¶13. Several statutory bars apply. First, the mandate in Brown's direct appeal issued in October 1996. The successive petition was filed in September 2018. This filing is subject to the one-year time bar. Miss. Code Ann. § 99-39-5(2)(b) (Rev. 2015); see also Jordan v. State , 213 So. 3d 40, 42 (Miss. 2016) ; Havard v. State , 86 So. 3d 896, 899 (Miss. 2012). The failure to raise post-conviction claims within the one-year period amounts to a waiver of potential relief unless the petitioner can meet an exception to the time bar. M.R.A.P. 22(c)(5)(I) ; Jordan , 213 So. 3d at 42. Unless Brown can show that his claims are excepted, the petition is barred.

¶14. Second, Brown's initial petition for post-conviction relief was ultimately denied in Brown II and Brown III . Brown's second petition is subject to the successive-writ bar set out in Mississippi Code Section 99-39-27(9) (Rev. 2015). Absent an applicable exception, a successive motion for post-conviction relief is procedurally barred. Rowland v. State , 42 So. 3d 503, 507 (Miss. 2010).

¶15. Some of the claims argued by Brown have been raised in prior proceedings. As to the res judicata bar, this Court has stated that

"Rephrasing direct appeal issues for post-conviction purposes will not defeat the procedural bar of res judicata. The Petitioner carries the burden of demonstrating that his claim is not procedurally barred." Howard v. State , 945 So. 2d 326, 353 (Miss. 2006) (quoting Jackson v. State , 860 So. 2d 653, 660–61 (Miss. 2003) ; Lockett v. State , 614 So. 2d 888, 893 (Miss. 1992) ). In Grayson v. State , 118 So. 3d 118 (Miss. 2013), the Court held that the petitioner's second attempt to argue that trial counsel had been ineffective in presenting in the sentencing phase "has been considered and rejected and, therefore, his claims are barred by the doctrine of res judicata." Id. at 141. In Brawner v. State , 166 So. 3d 22, 23 (Miss. 2012), the Court declined to revisit claims that previously had been addressed. The Court held that "these claims have been substantially reviewed in prior proceedings and are now procedurally barred and barred by the doctrine of res judicata ."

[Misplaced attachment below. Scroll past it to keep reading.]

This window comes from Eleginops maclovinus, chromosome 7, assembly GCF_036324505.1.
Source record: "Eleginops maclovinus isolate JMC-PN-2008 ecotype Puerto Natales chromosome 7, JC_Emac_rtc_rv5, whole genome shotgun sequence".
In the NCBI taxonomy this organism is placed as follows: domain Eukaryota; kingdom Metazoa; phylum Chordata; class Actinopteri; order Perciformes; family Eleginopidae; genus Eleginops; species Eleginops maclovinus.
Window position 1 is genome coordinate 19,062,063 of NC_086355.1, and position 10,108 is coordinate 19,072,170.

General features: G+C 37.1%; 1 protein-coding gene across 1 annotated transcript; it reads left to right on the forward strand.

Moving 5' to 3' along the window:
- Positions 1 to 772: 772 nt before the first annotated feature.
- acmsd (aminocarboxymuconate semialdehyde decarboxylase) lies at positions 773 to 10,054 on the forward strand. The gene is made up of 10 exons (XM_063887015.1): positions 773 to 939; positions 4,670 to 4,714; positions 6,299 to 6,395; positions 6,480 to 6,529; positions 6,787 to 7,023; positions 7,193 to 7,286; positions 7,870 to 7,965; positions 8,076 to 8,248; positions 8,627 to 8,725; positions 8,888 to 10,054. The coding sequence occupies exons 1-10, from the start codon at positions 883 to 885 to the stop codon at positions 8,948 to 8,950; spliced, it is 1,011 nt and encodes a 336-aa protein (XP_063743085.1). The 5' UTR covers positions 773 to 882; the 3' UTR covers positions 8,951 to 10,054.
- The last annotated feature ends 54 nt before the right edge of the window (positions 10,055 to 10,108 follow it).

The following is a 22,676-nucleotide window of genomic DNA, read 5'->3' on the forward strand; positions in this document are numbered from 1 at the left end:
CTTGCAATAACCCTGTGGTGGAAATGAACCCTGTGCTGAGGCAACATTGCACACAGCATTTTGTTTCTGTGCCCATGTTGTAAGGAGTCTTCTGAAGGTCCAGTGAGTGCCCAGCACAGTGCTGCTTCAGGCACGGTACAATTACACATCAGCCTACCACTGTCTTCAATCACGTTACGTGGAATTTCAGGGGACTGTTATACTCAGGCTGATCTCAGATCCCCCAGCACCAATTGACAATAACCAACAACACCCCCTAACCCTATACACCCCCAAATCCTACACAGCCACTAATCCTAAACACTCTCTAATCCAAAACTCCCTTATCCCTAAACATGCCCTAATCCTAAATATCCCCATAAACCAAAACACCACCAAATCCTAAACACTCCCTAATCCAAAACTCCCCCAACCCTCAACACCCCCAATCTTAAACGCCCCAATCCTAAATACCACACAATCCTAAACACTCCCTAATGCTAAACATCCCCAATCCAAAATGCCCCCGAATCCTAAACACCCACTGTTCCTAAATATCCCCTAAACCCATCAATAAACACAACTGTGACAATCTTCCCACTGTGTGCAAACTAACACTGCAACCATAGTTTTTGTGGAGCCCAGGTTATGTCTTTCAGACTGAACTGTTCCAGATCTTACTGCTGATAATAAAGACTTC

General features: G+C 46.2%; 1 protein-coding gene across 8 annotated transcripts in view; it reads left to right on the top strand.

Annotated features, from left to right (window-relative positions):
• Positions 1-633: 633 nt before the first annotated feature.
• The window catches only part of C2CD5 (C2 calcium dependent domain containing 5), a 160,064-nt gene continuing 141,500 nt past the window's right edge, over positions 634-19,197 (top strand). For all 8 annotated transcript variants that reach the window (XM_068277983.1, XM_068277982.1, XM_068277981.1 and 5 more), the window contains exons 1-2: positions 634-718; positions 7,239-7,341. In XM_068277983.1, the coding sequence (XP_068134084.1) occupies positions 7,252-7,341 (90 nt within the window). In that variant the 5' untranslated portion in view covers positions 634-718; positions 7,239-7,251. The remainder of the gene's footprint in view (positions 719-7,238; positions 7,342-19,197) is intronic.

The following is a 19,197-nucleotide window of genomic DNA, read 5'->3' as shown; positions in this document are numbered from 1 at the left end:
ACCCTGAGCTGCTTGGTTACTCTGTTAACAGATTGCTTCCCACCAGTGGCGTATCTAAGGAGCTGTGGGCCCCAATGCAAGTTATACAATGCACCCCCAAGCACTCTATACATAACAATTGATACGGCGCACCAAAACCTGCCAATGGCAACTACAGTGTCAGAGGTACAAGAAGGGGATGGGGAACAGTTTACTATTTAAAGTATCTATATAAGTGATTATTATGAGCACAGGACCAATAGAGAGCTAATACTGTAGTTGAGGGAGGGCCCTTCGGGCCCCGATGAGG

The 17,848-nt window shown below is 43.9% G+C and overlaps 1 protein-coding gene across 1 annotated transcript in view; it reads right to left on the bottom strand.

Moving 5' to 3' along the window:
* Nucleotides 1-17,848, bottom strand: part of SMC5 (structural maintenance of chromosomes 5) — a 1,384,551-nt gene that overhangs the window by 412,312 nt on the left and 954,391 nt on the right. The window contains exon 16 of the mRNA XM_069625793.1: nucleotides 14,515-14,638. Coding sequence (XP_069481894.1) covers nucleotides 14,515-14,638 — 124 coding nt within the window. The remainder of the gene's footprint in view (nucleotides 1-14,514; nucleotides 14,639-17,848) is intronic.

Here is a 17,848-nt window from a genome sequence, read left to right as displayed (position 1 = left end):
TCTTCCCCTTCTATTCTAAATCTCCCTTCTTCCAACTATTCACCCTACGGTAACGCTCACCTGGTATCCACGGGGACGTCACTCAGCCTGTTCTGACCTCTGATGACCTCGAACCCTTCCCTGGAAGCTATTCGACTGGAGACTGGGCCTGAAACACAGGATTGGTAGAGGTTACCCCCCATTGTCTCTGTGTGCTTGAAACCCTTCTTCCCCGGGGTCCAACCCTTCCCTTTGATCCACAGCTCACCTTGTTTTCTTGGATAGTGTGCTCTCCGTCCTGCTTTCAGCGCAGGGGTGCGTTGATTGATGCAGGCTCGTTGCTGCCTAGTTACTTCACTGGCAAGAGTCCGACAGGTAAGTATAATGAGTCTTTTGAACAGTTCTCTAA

Jordan , 213 So. 3d at 42. Res judicata also extends to those claims that could have been raised in prior proceedings but were not. Ronk v. State , 267 So. 3d 1239, 1288 (Miss. 2019) ; Little v. V. & G Welding Supply, Inc. , 704 So. 2d 1336, 1337-38 (Miss. 1997).

¶16. Brown raises fifteen issues in his successive petition: